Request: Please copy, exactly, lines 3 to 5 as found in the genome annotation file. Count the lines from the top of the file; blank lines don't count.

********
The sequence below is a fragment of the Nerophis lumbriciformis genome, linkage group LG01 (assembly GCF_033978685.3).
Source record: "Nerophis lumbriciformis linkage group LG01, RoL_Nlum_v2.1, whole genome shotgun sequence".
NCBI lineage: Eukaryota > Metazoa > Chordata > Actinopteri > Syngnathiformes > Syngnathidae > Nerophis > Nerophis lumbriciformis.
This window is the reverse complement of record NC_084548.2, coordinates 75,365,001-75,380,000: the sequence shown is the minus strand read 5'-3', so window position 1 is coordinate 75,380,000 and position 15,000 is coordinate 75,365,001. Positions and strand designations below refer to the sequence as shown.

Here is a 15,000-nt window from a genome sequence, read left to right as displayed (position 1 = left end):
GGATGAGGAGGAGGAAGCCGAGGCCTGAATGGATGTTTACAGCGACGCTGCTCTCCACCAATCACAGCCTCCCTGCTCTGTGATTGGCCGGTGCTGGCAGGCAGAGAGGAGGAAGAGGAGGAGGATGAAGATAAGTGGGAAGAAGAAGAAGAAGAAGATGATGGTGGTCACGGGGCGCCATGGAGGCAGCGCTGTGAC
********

NCBI lineage: Eukaryota > Metazoa > Chordata > Actinopteri > Syngnathiformes > Syngnathidae > Nerophis > Nerophis lumbriciformis.
This window is the reverse complement of record NC_084548.2, coordinates 75,365,001-75,380,000: the sequence shown is the minus strand read 5'-3', so window position 1 is coordinate 75,380,000 and position 15,000 is coordinate 75,365,001. Positions and strand designations below refer to the sequence as shown.

Here is a 15,000-nt window from a genome sequence, read left to right as displayed (position 1 = left end):